Recognition of Prior Learning is offered after a thorough interview with the learner by a registered Recognition of Prior Learning assessor. Evidence such as DVDs or CDs of productions that the Recognition of Prior Learning applicant learner has been involved in, or other portfolios of professional experience gained on audio industry relevant projects, may be submitted in lieu of projects or assignments.

    Practical assessments and examinations may also be used to assess the skills of the Recognition of Prior Learning applicant learner to determine whether the learner has acquired the requisite skills to satisfy the required outcomes.

    Previous qualifications such as Diplomas, Certificates, Short courses and Degrees from other institutions are evaluated and compared with the outcomes of this qualification.

    Access to the Qualification:

    Learners will be admitted to this qualification on the basis of the following:
  • National Senior Certificate with appropriate subject combinations and levels, as gazetted for admission to a Diploma.
  • An equivalent qualification, and prior learning demonstrating an appropriate level of competence.
  • A Higher Certificate: Audio Technology. 


    The qualification comprises compulsory and elective modules totalling 366 Credits. The modules are made up as:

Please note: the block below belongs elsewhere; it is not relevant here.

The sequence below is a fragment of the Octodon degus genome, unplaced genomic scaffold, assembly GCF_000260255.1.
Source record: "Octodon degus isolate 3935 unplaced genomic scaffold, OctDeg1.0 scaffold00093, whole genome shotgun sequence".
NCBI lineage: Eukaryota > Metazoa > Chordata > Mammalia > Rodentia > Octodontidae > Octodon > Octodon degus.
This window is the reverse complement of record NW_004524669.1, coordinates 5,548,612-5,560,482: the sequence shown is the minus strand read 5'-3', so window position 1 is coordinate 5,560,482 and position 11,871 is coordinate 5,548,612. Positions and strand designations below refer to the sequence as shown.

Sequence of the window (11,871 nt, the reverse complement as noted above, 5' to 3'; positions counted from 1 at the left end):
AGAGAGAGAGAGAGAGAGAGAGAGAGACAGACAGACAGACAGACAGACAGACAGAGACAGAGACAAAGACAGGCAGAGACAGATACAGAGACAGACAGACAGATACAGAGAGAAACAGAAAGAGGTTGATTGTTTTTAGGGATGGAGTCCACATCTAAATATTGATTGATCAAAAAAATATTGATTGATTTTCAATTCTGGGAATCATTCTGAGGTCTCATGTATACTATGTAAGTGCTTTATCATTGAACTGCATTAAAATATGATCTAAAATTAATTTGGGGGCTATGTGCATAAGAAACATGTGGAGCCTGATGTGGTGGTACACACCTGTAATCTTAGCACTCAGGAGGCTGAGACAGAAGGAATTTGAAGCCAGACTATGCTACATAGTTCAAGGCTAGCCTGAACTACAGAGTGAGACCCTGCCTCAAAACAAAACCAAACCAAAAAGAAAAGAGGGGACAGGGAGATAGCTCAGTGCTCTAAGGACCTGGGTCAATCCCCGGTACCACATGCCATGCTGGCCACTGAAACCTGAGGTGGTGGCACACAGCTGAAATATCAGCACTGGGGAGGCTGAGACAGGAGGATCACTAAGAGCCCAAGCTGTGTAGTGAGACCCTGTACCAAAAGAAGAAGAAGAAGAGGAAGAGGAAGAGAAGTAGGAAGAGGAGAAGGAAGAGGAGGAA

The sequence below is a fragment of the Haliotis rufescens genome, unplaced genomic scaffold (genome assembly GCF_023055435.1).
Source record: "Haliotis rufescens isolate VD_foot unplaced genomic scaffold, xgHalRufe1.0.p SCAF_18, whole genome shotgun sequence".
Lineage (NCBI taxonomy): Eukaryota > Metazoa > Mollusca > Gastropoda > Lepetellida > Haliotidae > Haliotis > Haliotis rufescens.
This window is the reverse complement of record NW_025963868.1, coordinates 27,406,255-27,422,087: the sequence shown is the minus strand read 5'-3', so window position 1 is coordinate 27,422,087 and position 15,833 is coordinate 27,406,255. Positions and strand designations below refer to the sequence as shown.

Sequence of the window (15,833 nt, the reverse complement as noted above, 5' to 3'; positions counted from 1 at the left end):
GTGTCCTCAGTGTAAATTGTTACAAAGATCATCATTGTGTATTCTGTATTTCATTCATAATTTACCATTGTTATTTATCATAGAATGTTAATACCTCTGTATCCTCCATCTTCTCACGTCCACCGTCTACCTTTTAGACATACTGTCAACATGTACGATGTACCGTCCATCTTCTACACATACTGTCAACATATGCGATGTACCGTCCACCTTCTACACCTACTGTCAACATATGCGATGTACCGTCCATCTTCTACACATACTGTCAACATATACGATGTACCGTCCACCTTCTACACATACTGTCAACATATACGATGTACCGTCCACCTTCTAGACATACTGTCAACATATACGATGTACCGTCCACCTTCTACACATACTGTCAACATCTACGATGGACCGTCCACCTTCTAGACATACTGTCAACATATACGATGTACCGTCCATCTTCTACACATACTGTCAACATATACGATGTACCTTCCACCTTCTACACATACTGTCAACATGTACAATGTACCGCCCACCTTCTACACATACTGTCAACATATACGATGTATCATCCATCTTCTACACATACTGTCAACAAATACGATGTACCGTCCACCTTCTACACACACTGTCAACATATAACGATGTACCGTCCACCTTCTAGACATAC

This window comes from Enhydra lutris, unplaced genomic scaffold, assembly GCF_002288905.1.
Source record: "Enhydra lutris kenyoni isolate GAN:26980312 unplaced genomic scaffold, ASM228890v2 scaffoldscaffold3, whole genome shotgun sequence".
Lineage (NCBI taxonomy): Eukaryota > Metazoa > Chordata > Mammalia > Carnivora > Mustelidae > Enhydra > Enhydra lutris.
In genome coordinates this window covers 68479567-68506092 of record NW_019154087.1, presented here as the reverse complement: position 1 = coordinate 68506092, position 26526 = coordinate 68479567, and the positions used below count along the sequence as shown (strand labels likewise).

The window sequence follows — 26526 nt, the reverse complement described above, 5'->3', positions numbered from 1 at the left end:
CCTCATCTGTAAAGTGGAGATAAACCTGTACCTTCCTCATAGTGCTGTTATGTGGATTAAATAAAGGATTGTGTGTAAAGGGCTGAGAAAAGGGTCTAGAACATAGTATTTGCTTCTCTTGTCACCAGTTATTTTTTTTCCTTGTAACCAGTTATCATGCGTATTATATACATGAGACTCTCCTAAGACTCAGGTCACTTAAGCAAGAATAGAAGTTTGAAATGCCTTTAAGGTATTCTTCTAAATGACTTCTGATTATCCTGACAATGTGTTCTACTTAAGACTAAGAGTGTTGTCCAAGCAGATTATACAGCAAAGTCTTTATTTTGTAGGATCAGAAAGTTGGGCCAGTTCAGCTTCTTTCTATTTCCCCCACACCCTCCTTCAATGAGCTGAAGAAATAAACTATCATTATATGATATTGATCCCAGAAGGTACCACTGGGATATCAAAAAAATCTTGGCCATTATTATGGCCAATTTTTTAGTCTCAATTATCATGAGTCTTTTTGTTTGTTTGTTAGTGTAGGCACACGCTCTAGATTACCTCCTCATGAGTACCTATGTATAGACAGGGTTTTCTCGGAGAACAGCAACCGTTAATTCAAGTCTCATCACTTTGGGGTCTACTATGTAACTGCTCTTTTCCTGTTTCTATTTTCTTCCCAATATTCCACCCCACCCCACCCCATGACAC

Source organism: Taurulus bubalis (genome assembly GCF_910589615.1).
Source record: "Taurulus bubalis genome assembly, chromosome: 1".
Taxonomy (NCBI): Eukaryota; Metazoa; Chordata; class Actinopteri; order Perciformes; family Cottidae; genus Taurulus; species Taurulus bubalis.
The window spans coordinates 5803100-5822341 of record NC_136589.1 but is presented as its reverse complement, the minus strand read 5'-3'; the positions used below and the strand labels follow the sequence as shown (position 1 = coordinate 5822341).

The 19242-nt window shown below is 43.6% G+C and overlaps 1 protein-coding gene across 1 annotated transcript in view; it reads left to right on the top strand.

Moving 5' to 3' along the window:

• Compulsory modules at NQF Levels 5, 6 and 7, totalling 341 Credits.
  • Elective modules at NQF Levels 6 and 7, totalling 25 Credits.

    Compulsory Modules at NQF Level 5:
  • Academic and Communication Skills, 8 Credits.
  • Basic and Applied Mathematics for Audio Technicians, 12 Credits.
  • Computer skills, 12 Credits.
  • Digital Audio Workstations (DAW), 15 Credits.
  • Capturing Sounds, 10 Credits.
  • Processing Sounds, 9 Credits.
  • Electronics, 12 Credits.
  • Sound Practical, 18 Credits.
  • Industry Practice, 9 Credits.
  • Music, 18 Credits.

    Total: 123 Credits.

    Compulsory Modules at NQF Level 6:
  • Digital Audio Workstations (DAW), 32 Credits.
  • Capturing Sound, 9 Credits.
  • Processing Sound, 15 Credits.
  • Electronics, 12 Credits.
  • Sound Practical, 18 Credits.
  • Industry Practices, 21 Credits.
  • Entertainment Business, 15 Credits.
  • Principles of Project and Business Management, 18 Credits.
  • Marketing, 9 Credits.

    Total: 149 Credits.

    Compulsory Modules at NQF Level 7:
  • Digital Audio Workstation (DAW), 10 Credits.
  • Processing Sound, 30 Credits.
  • Sound Practical, 24 Credits.